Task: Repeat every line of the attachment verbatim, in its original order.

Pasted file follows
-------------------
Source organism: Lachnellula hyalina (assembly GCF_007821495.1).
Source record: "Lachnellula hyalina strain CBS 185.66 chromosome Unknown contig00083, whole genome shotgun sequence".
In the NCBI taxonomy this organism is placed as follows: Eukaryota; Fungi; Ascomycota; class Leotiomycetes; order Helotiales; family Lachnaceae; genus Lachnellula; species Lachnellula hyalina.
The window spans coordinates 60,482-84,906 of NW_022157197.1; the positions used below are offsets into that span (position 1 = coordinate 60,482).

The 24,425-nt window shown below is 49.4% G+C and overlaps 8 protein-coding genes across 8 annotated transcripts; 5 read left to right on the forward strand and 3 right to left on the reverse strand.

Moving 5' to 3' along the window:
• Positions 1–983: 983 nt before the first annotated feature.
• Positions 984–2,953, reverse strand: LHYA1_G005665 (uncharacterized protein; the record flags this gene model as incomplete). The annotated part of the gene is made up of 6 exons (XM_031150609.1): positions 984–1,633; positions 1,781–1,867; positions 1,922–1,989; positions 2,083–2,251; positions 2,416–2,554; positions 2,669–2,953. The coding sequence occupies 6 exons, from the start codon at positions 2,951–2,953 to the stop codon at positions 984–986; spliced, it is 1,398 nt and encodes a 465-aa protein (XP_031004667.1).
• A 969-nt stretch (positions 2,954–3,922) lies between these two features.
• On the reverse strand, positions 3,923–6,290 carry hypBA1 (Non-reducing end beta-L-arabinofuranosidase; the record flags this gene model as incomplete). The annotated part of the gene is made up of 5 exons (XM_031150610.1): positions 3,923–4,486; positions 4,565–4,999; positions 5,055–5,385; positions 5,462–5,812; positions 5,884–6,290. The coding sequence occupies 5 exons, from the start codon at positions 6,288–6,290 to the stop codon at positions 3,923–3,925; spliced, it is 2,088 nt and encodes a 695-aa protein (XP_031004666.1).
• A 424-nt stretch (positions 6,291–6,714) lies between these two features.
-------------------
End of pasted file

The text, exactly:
Source organism: Lachnellula hyalina (assembly GCF_007821495.1).
Source record: "Lachnellula hyalina strain CBS 185.66 chromosome Unknown contig00083, whole genome shotgun sequence".
In the NCBI taxonomy this organism is placed as follows: Eukaryota; Fungi; Ascomycota; class Leotiomycetes; order Helotiales; family Lachnaceae; genus Lachnellula; species Lachnellula hyalina.
The window spans coordinates 60,482-84,906 of NW_022157197.1; the positions used below are offsets into that span (position 1 = coordinate 60,482).

The 24,425-nt window shown below is 49.4% G+C and overlaps 8 protein-coding genes across 8 annotated transcripts; 5 read left to right on the forward strand and 3 right to left on the reverse strand.

Moving 5' to 3' along the window:
• Positions 1–983: 983 nt before the first annotated feature.
• Positions 984–2,953, reverse strand: LHYA1_G005665 (uncharacterized protein; the record flags this gene model as incomplete). The annotated part of the gene is made up of 6 exons (XM_031150609.1): positions 984–1,633; positions 1,781–1,867; positions 1,922–1,989; positions 2,083–2,251; positions 2,416–2,554; positions 2,669–2,953. The coding sequence occupies 6 exons, from the start codon at positions 2,951–2,953 to the stop codon at positions 984–986; spliced, it is 1,398 nt and encodes a 465-aa protein (XP_031004667.1).
• A 969-nt stretch (positions 2,954–3,922) lies between these two features.
• On the reverse strand, positions 3,923–6,290 carry hypBA1 (Non-reducing end beta-L-arabinofuranosidase; the record flags this gene model as incomplete). The annotated part of the gene is made up of 5 exons (XM_031150610.1): positions 3,923–4,486; positions 4,565–4,999; positions 5,055–5,385; positions 5,462–5,812; positions 5,884–6,290. The coding sequence occupies 5 exons, from the start codon at positions 6,288–6,290 to the stop codon at positions 3,923–3,925; spliced, it is 2,088 nt and encodes a 695-aa protein (XP_031004666.1).
• A 424-nt stretch (positions 6,291–6,714) lies between these two features.